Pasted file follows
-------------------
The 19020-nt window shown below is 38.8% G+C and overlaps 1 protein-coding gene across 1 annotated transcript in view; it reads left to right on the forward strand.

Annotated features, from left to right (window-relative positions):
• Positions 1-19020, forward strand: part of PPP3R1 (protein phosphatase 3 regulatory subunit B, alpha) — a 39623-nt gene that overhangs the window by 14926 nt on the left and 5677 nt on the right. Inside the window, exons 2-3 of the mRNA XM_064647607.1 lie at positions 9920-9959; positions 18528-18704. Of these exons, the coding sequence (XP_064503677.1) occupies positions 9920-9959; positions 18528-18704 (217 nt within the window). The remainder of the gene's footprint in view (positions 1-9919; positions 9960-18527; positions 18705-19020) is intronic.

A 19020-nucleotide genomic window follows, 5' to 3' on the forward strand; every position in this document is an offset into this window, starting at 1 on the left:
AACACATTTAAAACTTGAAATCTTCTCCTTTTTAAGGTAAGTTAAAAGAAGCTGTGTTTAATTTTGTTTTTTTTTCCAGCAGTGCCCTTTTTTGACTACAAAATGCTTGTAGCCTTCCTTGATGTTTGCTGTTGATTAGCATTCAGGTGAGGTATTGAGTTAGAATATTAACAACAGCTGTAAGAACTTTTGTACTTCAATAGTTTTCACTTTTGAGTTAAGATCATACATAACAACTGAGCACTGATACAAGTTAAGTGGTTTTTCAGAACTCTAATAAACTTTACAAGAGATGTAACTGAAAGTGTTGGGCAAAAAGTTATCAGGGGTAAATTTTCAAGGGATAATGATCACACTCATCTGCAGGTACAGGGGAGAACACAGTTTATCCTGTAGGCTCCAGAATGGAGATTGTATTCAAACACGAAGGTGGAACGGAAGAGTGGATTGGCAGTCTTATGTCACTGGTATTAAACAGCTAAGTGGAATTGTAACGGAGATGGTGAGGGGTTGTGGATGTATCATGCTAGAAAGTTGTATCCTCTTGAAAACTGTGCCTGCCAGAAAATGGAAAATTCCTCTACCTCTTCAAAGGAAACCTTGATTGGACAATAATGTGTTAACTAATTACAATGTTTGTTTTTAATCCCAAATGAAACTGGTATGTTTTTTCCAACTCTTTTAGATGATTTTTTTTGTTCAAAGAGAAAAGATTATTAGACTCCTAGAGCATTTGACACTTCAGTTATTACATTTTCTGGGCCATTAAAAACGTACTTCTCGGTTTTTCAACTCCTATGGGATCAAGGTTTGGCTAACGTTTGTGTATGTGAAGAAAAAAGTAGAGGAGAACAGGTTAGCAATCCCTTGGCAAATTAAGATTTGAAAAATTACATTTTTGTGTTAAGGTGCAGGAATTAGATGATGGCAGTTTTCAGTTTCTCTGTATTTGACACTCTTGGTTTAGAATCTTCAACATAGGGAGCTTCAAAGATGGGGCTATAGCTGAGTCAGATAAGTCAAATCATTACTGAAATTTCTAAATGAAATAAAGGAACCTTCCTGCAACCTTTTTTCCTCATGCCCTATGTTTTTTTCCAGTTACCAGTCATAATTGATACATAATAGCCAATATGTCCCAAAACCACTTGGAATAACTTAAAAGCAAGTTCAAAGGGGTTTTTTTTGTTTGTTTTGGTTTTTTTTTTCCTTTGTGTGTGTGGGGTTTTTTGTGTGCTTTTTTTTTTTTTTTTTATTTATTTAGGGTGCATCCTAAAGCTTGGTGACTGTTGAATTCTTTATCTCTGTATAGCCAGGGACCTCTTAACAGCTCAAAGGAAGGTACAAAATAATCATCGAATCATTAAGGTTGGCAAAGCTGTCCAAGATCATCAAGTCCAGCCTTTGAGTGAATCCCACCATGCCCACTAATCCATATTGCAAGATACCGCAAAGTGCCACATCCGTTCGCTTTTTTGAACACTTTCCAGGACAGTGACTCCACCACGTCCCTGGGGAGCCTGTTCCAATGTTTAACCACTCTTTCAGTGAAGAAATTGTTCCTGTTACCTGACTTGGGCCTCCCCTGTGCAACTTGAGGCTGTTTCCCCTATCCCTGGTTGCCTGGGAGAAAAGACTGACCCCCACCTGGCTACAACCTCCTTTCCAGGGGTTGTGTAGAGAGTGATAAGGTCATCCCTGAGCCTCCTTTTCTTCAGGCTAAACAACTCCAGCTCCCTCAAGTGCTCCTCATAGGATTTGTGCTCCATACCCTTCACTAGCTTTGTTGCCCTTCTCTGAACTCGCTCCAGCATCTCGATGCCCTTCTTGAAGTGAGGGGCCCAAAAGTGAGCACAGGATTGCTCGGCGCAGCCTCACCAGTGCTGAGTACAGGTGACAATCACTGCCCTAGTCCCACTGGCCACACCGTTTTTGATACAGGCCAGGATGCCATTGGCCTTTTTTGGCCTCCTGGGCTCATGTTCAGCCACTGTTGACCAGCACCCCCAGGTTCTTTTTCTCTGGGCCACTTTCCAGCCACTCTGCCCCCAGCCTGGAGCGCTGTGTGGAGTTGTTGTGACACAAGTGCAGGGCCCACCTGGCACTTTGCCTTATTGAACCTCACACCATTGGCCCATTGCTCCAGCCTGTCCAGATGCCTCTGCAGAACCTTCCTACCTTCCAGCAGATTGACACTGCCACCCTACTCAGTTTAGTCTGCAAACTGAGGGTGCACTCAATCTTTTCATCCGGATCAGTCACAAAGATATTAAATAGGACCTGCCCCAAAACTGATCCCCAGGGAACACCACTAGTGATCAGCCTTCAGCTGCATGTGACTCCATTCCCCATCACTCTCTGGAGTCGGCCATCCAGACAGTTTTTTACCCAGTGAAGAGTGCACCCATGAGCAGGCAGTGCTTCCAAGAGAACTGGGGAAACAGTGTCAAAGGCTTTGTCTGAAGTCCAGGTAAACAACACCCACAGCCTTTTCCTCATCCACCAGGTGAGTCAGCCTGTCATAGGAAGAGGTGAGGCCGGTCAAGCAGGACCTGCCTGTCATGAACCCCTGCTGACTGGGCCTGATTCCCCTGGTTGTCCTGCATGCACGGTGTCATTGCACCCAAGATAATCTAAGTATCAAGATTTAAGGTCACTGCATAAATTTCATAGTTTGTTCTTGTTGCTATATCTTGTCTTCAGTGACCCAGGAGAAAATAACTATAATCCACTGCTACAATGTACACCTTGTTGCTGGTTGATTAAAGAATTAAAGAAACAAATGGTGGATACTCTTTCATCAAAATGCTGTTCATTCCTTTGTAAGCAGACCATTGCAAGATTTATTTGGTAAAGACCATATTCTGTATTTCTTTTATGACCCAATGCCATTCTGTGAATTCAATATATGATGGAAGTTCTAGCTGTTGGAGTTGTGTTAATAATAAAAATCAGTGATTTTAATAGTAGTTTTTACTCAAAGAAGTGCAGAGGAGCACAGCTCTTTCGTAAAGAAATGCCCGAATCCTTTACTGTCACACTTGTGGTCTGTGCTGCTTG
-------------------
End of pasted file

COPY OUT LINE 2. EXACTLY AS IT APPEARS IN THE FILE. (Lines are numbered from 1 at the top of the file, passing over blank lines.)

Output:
Annotated features, from left to right (window-relative positions):